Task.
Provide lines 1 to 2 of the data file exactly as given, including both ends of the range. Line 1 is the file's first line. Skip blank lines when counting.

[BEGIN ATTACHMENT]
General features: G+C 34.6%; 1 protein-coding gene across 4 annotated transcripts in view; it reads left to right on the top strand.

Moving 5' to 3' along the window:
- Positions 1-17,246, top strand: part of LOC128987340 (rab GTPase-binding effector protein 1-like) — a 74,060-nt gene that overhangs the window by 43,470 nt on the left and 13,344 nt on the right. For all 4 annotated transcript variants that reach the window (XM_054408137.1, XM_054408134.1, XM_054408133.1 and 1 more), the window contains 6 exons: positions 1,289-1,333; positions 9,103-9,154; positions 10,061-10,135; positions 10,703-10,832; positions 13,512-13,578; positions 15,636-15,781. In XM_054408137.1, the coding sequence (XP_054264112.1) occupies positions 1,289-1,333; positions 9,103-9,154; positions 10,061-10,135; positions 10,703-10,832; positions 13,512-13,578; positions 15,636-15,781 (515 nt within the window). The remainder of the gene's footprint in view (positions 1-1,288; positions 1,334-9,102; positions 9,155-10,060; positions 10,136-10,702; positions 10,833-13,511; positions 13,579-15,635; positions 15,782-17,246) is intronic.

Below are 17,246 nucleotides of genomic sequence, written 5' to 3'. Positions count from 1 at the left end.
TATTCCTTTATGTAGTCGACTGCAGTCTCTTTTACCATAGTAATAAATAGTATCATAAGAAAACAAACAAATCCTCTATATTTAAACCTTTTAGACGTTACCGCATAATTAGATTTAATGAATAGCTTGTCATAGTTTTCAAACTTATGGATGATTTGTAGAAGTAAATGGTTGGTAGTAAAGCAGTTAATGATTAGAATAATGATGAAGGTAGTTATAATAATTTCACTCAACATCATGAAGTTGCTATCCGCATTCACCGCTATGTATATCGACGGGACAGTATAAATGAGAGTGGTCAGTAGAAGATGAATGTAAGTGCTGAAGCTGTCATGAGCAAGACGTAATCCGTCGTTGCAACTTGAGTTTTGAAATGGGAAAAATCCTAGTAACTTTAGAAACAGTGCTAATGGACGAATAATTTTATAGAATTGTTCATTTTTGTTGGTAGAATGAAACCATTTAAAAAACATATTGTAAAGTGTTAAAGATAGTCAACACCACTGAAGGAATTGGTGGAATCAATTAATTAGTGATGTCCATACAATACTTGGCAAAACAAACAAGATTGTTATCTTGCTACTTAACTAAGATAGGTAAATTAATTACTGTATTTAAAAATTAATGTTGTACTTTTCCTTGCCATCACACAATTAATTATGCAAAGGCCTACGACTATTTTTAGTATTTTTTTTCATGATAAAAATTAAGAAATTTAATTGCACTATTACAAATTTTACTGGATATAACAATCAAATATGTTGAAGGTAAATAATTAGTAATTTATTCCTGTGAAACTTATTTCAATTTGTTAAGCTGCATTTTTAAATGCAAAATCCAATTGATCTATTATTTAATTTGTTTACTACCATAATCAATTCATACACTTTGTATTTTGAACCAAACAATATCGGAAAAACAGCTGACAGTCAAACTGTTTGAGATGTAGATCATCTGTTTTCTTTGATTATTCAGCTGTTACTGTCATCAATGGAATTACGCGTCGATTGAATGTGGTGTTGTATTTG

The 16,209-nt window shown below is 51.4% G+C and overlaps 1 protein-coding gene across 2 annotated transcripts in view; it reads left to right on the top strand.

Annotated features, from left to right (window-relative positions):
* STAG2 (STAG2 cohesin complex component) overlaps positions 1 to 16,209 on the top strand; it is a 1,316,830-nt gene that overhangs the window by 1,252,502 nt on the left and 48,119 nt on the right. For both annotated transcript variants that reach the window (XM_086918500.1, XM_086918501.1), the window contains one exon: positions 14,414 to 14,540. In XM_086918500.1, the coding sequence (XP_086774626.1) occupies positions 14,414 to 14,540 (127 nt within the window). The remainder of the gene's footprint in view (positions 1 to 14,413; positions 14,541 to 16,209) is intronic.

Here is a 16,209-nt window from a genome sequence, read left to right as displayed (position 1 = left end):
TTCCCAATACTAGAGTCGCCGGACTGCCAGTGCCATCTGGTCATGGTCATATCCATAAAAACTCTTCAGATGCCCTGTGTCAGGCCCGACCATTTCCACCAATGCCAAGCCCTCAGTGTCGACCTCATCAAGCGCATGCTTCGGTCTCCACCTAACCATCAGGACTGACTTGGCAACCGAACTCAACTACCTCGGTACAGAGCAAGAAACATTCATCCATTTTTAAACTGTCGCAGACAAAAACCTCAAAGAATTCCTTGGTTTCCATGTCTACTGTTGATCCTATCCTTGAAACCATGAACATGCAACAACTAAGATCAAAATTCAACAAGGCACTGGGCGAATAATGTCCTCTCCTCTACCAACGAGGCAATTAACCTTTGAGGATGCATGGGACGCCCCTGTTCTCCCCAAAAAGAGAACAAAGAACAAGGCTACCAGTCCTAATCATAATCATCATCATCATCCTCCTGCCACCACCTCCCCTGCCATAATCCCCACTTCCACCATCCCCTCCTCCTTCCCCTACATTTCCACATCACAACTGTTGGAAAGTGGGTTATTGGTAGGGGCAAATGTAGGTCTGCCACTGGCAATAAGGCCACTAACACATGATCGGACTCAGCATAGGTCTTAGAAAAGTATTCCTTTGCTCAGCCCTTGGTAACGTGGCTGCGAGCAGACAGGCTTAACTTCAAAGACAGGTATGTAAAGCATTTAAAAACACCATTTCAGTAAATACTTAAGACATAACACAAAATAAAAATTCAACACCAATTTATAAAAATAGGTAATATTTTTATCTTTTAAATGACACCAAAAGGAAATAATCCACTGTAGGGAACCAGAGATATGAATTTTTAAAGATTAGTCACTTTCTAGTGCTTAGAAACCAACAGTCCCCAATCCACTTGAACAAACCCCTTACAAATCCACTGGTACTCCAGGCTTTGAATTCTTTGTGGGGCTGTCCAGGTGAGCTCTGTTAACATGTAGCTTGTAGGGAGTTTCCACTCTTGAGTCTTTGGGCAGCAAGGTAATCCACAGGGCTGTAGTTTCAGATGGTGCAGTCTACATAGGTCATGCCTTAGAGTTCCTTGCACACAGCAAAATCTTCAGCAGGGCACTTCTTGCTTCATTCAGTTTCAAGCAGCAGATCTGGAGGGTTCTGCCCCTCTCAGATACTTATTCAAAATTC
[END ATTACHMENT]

General features: G+C 34.6%; 1 protein-coding gene across 4 annotated transcripts in view; it reads left to right on the top strand.

Moving 5' to 3' along the window: